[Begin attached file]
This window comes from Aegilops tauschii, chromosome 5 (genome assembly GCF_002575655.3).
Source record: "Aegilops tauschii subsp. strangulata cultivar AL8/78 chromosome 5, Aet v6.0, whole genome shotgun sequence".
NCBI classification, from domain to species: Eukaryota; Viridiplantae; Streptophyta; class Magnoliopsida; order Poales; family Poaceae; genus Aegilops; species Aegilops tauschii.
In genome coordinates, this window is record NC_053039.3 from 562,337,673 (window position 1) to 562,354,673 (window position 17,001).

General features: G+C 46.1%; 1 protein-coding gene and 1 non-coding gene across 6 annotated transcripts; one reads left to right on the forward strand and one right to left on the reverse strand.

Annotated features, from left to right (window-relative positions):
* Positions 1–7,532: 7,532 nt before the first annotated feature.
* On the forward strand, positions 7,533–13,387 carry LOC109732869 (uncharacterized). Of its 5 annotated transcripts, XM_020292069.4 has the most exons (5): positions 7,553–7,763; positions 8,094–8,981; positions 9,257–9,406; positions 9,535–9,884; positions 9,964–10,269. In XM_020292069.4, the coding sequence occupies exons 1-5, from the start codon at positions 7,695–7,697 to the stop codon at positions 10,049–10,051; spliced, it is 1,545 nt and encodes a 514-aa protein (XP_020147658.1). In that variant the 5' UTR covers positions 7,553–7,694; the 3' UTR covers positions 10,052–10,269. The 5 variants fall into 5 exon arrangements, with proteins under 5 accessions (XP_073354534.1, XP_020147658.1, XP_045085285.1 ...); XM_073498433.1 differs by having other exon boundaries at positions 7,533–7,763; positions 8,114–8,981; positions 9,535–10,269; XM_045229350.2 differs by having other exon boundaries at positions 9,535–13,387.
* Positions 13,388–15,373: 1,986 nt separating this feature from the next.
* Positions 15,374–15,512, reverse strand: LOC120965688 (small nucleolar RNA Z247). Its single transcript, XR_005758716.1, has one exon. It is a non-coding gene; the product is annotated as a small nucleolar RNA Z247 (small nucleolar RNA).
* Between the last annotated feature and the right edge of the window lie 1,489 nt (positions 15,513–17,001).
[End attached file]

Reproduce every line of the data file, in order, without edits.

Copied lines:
This window comes from Aegilops tauschii, chromosome 5 (genome assembly GCF_002575655.3).
Source record: "Aegilops tauschii subsp. strangulata cultivar AL8/78 chromosome 5, Aet v6.0, whole genome shotgun sequence".
NCBI classification, from domain to species: Eukaryota; Viridiplantae; Streptophyta; class Magnoliopsida; order Poales; family Poaceae; genus Aegilops; species Aegilops tauschii.
In genome coordinates, this window is record NC_053039.3 from 562,337,673 (window position 1) to 562,354,673 (window position 17,001).

General features: G+C 46.1%; 1 protein-coding gene and 1 non-coding gene across 6 annotated transcripts; one reads left to right on the forward strand and one right to left on the reverse strand.

Annotated features, from left to right (window-relative positions):
* Positions 1–7,532: 7,532 nt before the first annotated feature.
* On the forward strand, positions 7,533–13,387 carry LOC109732869 (uncharacterized). Of its 5 annotated transcripts, XM_020292069.4 has the most exons (5): positions 7,553–7,763; positions 8,094–8,981; positions 9,257–9,406; positions 9,535–9,884; positions 9,964–10,269. In XM_020292069.4, the coding sequence occupies exons 1-5, from the start codon at positions 7,695–7,697 to the stop codon at positions 10,049–10,051; spliced, it is 1,545 nt and encodes a 514-aa protein (XP_020147658.1). In that variant the 5' UTR covers positions 7,553–7,694; the 3' UTR covers positions 10,052–10,269. The 5 variants fall into 5 exon arrangements, with proteins under 5 accessions (XP_073354534.1, XP_020147658.1, XP_045085285.1 ...); XM_073498433.1 differs by having other exon boundaries at positions 7,533–7,763; positions 8,114–8,981; positions 9,535–10,269; XM_045229350.2 differs by having other exon boundaries at positions 9,535–13,387.
* Positions 13,388–15,373: 1,986 nt separating this feature from the next.
* Positions 15,374–15,512, reverse strand: LOC120965688 (small nucleolar RNA Z247). Its single transcript, XR_005758716.1, has one exon. It is a non-coding gene; the product is annotated as a small nucleolar RNA Z247 (small nucleolar RNA).
* Between the last annotated feature and the right edge of the window lie 1,489 nt (positions 15,513–17,001).